Improving Communication in Healthcare Services to Aboriginal People at Royal Darwin Hospital: Stages 1 and 2
- To improve the experience of care and health outcomes for Aboriginal people at Royal Darwin Hospital by improving the quality of communication.
In Stage 1, we explored the barriers to achieving effective communication, including interpreter usage, and identified opportunities for improvement.
In Stage 2 (currently underway), an Interpreter Coordinator has been appointed at the hospital, and we are evaluating this role including impact on numbers of interpreter bookings, experience of use of the Aboriginal Interpreter Service, and impact on patient experience and outcomes.
Effective health communication is fundamental to ensuring quality and safety of health services but is particularly challenging when staff and patients do not share the same language and cultural background. Many Aboriginal patients at Royal Darwin Hospital (RDH) do not speak English as their primary language. However, uptake of Aboriginal Interpreter Services is extremely low and on-site accessibility has decreased.
This is a multi-level partnership between RDH, Aboriginal Interpreter Services, Department of Health, Menzies School of Health Research and Charles Darwin University, providing Indigenous employment and capacity building.
After publishing findings from Stage 1 and advocating for improved accessibility of interpreter services and other strategies to assist culturally competent communication, Top End Health Services have employed an Aboriginal Interpreter Coordinator and have created extra Aboriginal Health Practitioner positions within acute medical services. The impact of these interventions are now being evaluated.
- 2015 - current
- Charles Darwin University - Menzies School of Health Research - Supporting Stronger Partnerships program
- Menzies School of Health Research small grants scheme
Investigators and collaborators:
- Professor Anna Ralph (Menzies/RDH)
- Associate Professor Anne Lowell (CDU)
- Mr Craig Castillon (Royal Darwin Hospital, Top End Health Services)
- Ms Gail Madrill (Royal Darwin Hospital, Top End Health Services)
- Ms Margaret Rajak (Royal Darwin Hospital, Top End Health Services)
- Ms Galathi Dhurrkay (Aboriginal Interpreter Service /Menzies)
- Mr David Alexander (Aboriginal Interpreter Service)
- Ms Colleen Rosas (Aboriginal Interpreter Service)
- Professor Alan Cass (Menzies)
- Dr Brain Spain (RDH)
- Vicki Kerrigan
The NT's Young Australian of the Year also helped produce the Ask the Specialist podcast with Menzies School of Health Research.
Vicki Kerrigan, announced as a finalist – for improving Aboriginal health outcomes in the Northern Territory by reimagining how the cultural education can be delivered for healthcare providers.
A Northern Territory podcast designed to inspire better healthcare has picked up a silver medal for Smartest Podcast at the Australian Podcast Awards.
A new Australian made podcast that reveals the reality of the hospital experience for Aboriginal patients in the Top End of the Northern Territory is receiving plaudits for its approach to cultural education in healthcare.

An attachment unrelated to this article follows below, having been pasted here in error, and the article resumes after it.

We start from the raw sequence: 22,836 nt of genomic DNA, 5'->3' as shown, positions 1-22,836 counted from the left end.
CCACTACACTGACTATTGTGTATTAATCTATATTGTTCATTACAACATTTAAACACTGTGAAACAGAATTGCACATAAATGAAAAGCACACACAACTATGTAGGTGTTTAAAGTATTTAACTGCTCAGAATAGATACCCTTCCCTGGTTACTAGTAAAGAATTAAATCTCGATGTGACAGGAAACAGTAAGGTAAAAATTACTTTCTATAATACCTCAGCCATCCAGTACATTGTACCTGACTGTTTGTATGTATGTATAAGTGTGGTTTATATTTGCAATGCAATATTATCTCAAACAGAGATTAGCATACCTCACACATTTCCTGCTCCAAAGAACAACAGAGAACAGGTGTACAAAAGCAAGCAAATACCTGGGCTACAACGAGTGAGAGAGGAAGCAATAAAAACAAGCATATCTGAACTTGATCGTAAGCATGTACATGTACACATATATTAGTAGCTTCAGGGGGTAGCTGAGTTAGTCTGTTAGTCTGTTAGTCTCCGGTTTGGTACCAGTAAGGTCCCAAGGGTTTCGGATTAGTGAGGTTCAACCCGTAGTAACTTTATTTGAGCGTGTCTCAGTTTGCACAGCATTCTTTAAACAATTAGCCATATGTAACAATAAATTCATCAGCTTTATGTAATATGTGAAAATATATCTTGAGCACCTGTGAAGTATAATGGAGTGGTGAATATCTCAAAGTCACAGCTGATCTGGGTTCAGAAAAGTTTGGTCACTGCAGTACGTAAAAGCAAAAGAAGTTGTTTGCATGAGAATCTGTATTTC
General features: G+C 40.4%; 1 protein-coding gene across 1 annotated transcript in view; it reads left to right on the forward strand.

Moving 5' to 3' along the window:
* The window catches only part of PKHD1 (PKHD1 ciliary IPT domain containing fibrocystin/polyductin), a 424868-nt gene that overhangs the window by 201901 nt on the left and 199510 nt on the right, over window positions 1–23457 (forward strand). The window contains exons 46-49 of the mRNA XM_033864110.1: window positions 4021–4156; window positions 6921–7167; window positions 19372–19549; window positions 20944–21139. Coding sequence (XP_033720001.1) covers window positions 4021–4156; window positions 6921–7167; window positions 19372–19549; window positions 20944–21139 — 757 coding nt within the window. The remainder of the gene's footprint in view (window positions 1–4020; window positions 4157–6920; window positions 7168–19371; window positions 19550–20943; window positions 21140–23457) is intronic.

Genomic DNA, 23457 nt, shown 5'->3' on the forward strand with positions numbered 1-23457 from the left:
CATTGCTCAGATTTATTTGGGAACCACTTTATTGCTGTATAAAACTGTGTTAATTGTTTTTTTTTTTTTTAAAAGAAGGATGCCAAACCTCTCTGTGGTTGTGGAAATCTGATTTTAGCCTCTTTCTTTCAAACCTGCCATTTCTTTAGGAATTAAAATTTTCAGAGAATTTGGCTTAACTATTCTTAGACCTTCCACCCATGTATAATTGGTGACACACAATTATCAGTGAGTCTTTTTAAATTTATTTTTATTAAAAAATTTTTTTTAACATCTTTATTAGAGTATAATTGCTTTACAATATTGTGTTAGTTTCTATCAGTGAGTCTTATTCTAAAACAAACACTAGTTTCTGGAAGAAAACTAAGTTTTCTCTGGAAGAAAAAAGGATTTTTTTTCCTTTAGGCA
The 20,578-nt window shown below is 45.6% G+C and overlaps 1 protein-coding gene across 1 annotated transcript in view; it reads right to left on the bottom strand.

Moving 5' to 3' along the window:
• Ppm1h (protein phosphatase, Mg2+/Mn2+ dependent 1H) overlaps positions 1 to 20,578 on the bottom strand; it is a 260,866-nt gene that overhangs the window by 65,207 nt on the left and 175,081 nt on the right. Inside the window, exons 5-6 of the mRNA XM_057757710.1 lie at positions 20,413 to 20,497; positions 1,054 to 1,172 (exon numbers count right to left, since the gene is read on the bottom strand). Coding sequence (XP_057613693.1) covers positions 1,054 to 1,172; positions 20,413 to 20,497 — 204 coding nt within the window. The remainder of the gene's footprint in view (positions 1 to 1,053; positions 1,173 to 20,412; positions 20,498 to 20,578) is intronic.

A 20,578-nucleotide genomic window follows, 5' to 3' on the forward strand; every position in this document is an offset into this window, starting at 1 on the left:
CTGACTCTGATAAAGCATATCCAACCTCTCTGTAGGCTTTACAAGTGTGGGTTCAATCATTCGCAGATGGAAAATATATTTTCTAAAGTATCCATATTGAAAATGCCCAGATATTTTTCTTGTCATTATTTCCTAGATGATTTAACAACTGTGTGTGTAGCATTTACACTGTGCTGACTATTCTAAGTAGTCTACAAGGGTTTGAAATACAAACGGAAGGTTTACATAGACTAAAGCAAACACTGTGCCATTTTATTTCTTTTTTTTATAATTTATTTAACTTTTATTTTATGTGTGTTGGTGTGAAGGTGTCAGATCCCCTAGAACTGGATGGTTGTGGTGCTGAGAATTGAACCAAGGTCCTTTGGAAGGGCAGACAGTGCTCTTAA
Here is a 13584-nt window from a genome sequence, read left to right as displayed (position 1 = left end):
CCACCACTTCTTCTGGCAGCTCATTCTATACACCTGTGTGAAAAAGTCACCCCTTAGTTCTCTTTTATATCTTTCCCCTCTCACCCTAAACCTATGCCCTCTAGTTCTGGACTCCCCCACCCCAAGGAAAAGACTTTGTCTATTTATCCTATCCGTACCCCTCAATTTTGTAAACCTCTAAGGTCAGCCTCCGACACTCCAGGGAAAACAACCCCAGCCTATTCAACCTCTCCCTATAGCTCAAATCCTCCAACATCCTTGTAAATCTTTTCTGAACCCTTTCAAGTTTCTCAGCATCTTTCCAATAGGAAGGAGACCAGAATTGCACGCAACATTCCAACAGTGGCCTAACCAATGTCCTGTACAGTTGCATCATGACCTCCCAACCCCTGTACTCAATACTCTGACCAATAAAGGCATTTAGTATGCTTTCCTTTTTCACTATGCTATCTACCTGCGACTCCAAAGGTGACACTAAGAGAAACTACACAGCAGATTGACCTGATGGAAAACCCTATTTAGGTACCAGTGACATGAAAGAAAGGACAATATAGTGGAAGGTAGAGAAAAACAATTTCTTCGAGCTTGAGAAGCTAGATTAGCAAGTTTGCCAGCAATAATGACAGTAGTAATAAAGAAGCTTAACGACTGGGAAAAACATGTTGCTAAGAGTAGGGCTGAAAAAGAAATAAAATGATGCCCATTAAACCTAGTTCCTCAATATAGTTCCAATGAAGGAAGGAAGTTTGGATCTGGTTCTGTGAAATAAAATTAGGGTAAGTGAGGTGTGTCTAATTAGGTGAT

The winners of the Australian Podcast Awards for 2020 were announced last night (21/11), celebrating the best Australian podcasts across 24 different categories.
The Northern Territory's Australian of the Year awardees include NT health expert Dr Wendy Page and Aboriginal Health Practitioner Stuart McGrath. Stuart helped develop the Ask the Specialist podcast.
On Health Report with Dr Norman Swan - Prof Anna Ralph - Menzies School of Health Research and Infectious Diseases Physician, RDH
A year-long study conducted by Royal Darwin Hospital has found an increase in the use of Aboriginal interpreters in hospitals is associated with a decline in the number of patients who leave treatment early.
The Communicate study, led by Professor Anna Ralph, has found that employing Aboriginal interpreters in hospitals can impact the rate of patients leaving treatment early.
A study conducted at RDH has found that increased use of Aboriginal interpreters was associated with a decrease in patients leaving treatment early.
A new study in the MJA has found that an increase in using Aboriginal interpreters in a hospital was associated with a decrease in patients leaving treatment early.
A poster presentation on a study of patient-provider intercultural communication at Royal Darwin Hospital and consequently Aboriginal patient health outcomes, measured using quantitative and qualitative data.
- Kerrigan, V., Lewis, N., Cass, A., Hefler, M. & Ralph, A. (2020). “How can I do more?” Cultural awareness training for hospital-based healthcare providers working with high Aboriginal caseload. BMC Medical Education, 20(173). doi: 10.1186/s12909-020-02086-5.
- The 'Communicate' Study Poster: Improving communication with hospitalised Aboriginal patients to ensure quality and safety in healthcare. A poster presentation on a study of patient-provider intercultural communication at Royal Darwin Hospital and consequently Aboriginal patient health outcomes, measured using quantitative and qualitative data.
- Ralph, A.P., Lowell, A., Murphy, J., Dias, T., Butler, D., Spain, B., Hughes, J.T., Campbell, L., Bauert, B., Salter, C., Tune, K. & Cass, A. (2017) Low uptake of Aboriginal interpreters in healthcare: exploration of current use in Australia’s Northern Territory BMC Health Services Research, 17 (733). doi: 10.1186/s12913-017-2689-y.